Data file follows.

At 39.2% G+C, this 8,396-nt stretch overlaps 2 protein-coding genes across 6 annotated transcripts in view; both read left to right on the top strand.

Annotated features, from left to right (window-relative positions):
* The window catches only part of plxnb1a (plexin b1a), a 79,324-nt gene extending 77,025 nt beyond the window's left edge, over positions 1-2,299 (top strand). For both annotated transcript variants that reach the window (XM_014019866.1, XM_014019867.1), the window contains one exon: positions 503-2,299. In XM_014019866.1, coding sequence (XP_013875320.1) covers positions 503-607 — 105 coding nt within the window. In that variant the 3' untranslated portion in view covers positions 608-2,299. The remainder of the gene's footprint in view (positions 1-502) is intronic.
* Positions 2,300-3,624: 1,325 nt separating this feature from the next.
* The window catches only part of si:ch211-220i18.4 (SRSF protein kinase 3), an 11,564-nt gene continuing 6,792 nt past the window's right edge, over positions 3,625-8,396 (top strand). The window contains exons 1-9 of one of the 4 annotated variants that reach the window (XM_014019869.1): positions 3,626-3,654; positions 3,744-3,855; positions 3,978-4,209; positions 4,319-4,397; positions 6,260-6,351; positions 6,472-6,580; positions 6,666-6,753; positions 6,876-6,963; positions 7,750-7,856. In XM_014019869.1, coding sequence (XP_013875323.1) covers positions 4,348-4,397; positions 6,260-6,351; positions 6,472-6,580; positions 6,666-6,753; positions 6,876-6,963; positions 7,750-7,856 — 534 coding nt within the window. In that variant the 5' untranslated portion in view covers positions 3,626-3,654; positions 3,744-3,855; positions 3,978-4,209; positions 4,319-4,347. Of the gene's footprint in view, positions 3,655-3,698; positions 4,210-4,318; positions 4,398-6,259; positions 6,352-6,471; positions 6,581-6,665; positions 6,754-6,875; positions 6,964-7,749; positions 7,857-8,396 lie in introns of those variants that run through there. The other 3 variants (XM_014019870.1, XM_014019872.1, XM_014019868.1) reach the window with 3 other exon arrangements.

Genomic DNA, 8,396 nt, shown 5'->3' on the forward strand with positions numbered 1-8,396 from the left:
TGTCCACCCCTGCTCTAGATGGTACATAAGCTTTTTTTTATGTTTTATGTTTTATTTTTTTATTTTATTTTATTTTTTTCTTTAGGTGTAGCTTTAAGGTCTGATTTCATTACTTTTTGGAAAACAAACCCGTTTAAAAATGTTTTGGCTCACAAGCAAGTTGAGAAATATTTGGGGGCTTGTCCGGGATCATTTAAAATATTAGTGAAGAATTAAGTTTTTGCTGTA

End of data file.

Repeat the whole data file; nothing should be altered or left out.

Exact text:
At 39.2% G+C, this 8,396-nt stretch overlaps 2 protein-coding genes across 6 annotated transcripts in view; both read left to right on the top strand.

Annotated features, from left to right (window-relative positions):
* The window catches only part of plxnb1a (plexin b1a), a 79,324-nt gene extending 77,025 nt beyond the window's left edge, over positions 1-2,299 (top strand). For both annotated transcript variants that reach the window (XM_014019866.1, XM_014019867.1), the window contains one exon: positions 503-2,299. In XM_014019866.1, coding sequence (XP_013875320.1) covers positions 503-607 — 105 coding nt within the window. In that variant the 3' untranslated portion in view covers positions 608-2,299. The remainder of the gene's footprint in view (positions 1-502) is intronic.
* Positions 2,300-3,624: 1,325 nt separating this feature from the next.
* The window catches only part of si:ch211-220i18.4 (SRSF protein kinase 3), an 11,564-nt gene continuing 6,792 nt past the window's right edge, over positions 3,625-8,396 (top strand). The window contains exons 1-9 of one of the 4 annotated variants that reach the window (XM_014019869.1): positions 3,626-3,654; positions 3,744-3,855; positions 3,978-4,209; positions 4,319-4,397; positions 6,260-6,351; positions 6,472-6,580; positions 6,666-6,753; positions 6,876-6,963; positions 7,750-7,856. In XM_014019869.1, coding sequence (XP_013875323.1) covers positions 4,348-4,397; positions 6,260-6,351; positions 6,472-6,580; positions 6,666-6,753; positions 6,876-6,963; positions 7,750-7,856 — 534 coding nt within the window. In that variant the 5' untranslated portion in view covers positions 3,626-3,654; positions 3,744-3,855; positions 3,978-4,209; positions 4,319-4,347. Of the gene's footprint in view, positions 3,655-3,698; positions 4,210-4,318; positions 4,398-6,259; positions 6,352-6,471; positions 6,581-6,665; positions 6,754-6,875; positions 6,964-7,749; positions 7,857-8,396 lie in introns of those variants that run through there. The other 3 variants (XM_014019870.1, XM_014019872.1, XM_014019868.1) reach the window with 3 other exon arrangements.

Genomic DNA, 8,396 nt, shown 5'->3' on the forward strand with positions numbered 1-8,396 from the left:
TGTCCACCCCTGCTCTAGATGGTACATAAGCTTTTTTTTATGTTTTATGTTTTATTTTTTTATTTTATTTTATTTTTTTCTTTAGGTGTAGCTTTAAGGTCTGATTTCATTACTTTTTGGAAAACAAACCCGTTTAAAAATGTTTTGGCTCACAAGCAAGTTGAGAAATATTTGGGGGCTTGTCCGGGATCATTTAAAATATTAGTGAAGAATTAAGTTTTTGCTGTA